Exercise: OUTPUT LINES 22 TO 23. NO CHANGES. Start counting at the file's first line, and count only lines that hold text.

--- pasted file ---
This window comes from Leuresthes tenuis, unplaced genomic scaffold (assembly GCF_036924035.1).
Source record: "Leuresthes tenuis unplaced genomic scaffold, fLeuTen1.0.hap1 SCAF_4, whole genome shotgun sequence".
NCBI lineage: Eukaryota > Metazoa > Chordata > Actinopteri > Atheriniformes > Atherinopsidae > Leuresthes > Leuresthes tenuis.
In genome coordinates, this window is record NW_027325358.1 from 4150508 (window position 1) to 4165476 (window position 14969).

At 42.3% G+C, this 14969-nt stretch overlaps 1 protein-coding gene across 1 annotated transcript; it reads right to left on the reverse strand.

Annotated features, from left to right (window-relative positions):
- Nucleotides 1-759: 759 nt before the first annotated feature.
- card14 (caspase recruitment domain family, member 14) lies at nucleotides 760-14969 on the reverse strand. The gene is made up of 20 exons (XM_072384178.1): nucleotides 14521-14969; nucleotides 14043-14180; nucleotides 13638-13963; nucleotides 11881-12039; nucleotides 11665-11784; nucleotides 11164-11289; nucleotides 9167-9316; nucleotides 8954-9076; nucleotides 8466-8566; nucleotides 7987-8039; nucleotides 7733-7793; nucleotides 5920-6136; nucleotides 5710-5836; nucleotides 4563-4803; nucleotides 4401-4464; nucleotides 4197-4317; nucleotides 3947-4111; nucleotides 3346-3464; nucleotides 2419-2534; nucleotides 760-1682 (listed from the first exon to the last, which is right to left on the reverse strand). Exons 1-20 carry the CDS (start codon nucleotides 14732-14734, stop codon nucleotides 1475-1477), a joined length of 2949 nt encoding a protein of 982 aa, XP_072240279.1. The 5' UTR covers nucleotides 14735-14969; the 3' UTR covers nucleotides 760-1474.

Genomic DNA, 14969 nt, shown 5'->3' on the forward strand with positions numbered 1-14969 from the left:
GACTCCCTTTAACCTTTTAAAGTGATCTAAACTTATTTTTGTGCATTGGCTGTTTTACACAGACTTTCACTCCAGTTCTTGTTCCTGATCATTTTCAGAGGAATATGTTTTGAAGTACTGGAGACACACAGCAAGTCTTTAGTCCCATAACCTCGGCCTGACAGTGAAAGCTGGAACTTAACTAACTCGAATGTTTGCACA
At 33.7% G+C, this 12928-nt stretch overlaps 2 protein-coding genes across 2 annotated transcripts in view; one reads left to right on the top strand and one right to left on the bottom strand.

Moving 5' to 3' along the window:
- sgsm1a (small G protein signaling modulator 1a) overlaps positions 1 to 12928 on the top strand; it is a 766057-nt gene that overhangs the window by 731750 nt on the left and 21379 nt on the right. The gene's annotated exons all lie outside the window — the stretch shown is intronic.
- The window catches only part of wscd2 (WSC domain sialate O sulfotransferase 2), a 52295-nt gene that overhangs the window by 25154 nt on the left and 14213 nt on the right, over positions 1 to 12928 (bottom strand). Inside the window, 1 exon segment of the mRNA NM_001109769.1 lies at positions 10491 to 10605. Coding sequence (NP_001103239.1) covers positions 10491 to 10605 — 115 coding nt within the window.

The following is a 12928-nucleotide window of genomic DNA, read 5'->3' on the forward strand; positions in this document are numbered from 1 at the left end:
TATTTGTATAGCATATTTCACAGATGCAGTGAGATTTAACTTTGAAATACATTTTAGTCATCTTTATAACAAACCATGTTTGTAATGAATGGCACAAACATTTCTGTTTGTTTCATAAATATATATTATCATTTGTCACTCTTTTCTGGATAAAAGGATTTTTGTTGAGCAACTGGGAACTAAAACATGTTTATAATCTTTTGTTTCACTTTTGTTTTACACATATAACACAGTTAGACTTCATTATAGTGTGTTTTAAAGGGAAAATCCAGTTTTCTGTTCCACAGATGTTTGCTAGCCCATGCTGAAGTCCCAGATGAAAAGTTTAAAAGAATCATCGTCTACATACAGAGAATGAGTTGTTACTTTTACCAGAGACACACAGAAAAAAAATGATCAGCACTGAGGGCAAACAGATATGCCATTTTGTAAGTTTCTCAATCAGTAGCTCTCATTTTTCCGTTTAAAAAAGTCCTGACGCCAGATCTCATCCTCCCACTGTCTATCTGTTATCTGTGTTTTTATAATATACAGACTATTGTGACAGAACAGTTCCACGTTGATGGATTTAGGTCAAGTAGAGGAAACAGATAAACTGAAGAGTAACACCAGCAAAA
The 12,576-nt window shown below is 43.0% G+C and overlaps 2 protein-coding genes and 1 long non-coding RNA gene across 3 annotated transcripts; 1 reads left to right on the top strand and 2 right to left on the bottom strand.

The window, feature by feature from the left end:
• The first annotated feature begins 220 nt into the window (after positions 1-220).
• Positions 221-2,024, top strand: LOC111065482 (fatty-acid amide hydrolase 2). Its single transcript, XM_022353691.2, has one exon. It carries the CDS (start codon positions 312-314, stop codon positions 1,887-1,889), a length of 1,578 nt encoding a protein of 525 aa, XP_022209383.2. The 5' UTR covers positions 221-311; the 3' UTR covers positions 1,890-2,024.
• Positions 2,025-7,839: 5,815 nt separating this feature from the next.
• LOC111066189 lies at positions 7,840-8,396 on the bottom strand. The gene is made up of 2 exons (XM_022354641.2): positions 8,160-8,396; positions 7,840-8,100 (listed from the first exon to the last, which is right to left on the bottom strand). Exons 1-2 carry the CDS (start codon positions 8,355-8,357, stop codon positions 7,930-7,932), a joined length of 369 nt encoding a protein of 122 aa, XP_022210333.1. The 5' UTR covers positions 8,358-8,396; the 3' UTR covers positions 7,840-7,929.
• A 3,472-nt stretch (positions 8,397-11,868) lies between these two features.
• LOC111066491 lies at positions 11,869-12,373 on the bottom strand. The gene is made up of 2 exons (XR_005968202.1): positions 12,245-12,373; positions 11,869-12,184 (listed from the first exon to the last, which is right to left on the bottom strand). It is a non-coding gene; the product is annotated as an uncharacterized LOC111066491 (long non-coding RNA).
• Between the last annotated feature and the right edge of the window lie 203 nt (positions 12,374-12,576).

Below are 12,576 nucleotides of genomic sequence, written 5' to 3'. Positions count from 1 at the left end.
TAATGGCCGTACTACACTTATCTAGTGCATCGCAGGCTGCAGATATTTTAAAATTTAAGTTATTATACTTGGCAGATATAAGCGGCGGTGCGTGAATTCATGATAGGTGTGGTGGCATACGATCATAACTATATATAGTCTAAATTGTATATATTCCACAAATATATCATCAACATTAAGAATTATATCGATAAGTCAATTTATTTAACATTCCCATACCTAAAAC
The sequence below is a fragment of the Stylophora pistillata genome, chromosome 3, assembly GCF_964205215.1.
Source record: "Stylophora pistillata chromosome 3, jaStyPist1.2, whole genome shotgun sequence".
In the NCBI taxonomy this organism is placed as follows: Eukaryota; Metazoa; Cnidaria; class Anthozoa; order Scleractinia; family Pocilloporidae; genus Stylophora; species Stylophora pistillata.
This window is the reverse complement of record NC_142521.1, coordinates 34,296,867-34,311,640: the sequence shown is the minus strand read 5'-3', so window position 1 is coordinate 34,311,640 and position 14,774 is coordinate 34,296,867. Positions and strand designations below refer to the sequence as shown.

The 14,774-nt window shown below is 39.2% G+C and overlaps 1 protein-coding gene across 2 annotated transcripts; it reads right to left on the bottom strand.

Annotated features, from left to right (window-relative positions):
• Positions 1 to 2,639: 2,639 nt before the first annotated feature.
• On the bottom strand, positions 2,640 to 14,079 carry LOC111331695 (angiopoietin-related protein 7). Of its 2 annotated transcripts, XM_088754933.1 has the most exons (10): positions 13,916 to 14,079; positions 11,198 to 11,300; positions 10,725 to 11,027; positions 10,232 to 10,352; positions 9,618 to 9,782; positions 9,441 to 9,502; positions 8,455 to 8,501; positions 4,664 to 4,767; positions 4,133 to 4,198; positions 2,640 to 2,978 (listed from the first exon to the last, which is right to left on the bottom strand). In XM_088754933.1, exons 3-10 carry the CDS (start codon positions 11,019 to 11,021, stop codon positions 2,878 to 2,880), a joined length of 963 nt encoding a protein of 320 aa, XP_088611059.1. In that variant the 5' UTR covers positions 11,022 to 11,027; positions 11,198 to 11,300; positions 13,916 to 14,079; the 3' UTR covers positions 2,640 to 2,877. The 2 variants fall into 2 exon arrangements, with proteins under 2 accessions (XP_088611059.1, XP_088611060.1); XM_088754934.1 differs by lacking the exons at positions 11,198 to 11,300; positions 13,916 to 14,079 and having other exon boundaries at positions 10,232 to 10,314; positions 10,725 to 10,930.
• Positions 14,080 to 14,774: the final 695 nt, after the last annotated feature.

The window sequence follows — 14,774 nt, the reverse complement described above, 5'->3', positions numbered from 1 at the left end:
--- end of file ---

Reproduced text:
• LOC111066189 lies at positions 7,840-8,396 on the bottom strand. The gene is made up of 2 exons (XM_022354641.2): positions 8,160-8,396; positions 7,840-8,100 (listed from the first exon to the last, which is right to left on the bottom strand). Exons 1-2 carry the CDS (start codon positions 8,355-8,357, stop codon positions 7,930-7,932), a joined length of 369 nt encoding a protein of 122 aa, XP_022210333.1. The 5' UTR covers positions 8,358-8,396; the 3' UTR covers positions 7,840-7,929.
• A 3,472-nt stretch (positions 8,397-11,868) lies between these two features.